Nutrition

MS/RDN Professional Program


The Master of Science and Registered Dietitian Nutritionist Professional Program (MS/RDN Professional Program) is an Accreditation Council for Education in Nutrition and Dietetics (ACEND) graduate-program that prepares students to sit for the Registration Examination for Registered Dietitian Nutritionists (RDN Exam), administered by the Commission on Dietetic Registration (CDR) (https://www.cdrnet.org/certifications/registered-dietitian-rd-certification).

The MS/RDN Professional Program is a 38-credit, 1.33 years (16-month) graduate program that is offered over four consecutive semesters (Fall I, Spring I, Summer I, Fall II) that includes graduate courses and experiential learning experiences throughout the entirety of the program. The MS/RDN Professional Program is competency-based and not dependent on hours, except to fulfill the requirements set forth by New York State (1000 hours). Through coursework and supervised clinical experiences, students are equipped with the skills and knowledge to serve communities through the promotion of optimal nutrition, health and well-being. The need for dietetics practitioners is expected to increase as the health care community places a greater emphasis on the benefits of healthy eating, disease prevention and medical nutrition therapy. Upon successful completion of the MS/RDN Professional Program, students will receive a Master of Science degree and students are eligible to sit for the RDN Exam. Upon passing the RDN Exam, a student will become a Registered Dietitian Nutritionist (RDN).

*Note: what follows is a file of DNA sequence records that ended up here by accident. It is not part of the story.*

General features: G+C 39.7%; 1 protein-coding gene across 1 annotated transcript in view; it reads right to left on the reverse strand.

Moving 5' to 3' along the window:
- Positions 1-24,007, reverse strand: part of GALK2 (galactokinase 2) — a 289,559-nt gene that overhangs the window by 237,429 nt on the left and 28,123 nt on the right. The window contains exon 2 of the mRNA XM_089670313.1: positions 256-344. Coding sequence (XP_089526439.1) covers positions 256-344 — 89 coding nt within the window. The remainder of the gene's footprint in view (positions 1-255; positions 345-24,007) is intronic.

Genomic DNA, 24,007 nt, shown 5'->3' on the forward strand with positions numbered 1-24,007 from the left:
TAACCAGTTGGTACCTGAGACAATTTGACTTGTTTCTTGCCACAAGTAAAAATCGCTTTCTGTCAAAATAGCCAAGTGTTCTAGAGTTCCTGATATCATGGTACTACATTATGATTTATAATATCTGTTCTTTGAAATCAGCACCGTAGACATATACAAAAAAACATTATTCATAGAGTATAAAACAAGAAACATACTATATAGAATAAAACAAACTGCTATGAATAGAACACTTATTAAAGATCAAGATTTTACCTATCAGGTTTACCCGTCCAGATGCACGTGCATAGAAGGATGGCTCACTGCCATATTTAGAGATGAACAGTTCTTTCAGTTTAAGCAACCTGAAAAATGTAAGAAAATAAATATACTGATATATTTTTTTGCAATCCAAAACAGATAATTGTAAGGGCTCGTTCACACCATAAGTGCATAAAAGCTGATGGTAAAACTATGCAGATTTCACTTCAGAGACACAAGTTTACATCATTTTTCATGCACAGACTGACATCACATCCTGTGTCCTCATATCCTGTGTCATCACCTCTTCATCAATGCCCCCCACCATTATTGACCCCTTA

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Graduates can also obtain New York State (NYS) certification as a Certified Dietitian-Nutritionist (CDN) by completing an application and submitting the required fee. An exam is not required for the CDN if the RDN has already been earned. Information on the CDN application process is available at http://www.op.nysed.gov/prof/diet/dietlic.htm.

For information on regulation of state licensure for the profession of dietetics, visit the Academy of Nutrition and Dietetics’ (Academy) Licensure and Professional Regulation of Dietitians page at https://www.eatrightpro.org/advocacy/licensure/professional-regulation-of-dietitians.

 


How to become a Registered Dietitian Nutritionist
  1. Complete a baccalaureate degree from a college or university.
  2. Complete an ACEND accredited Didactic Program in Dietetics and obtain a DPD Verification Statement or complete program specific prerequisites. 
  3. Apply to an ACEND accredited supervised practice program such as a Dietetic Internship (DI) or a Future Graduate Model program.
  4. After completion of an ACEND accredited program, the candidate successfully completes the national credentialing examination for Registered Dietitian Nutritionist (RDN).

To learn more about how to become a Registered Dietitian Nutritionist contact the Commission on Dietetic Registration of the Academy of Nutrition and Dietetics (A.N.D.).


Admissions Requirements

  • LIU Graduate application
  • Current resume or Curriculum Vitae
  • Minimum GPA requirement is 3.0 overall
  • Two letters of recommendation (at least one science course faculty member)
  • The GRE is not required
  • Official transcripts from all post-secondary institutions
  • Personal statement (up to 750 words) with short- and long-term career goals
  • Candidates for admission will be scheduled for an interview
  • B.S. degree from a regionally accredited U.S. college or university
  • Didactic Program in Dietetics verification statement, transcripts demonstrating completion of prerequisites or declaration of intent for completion of prerequisites

    • Nutrition prerequisites should be completed through an ACEND accredited program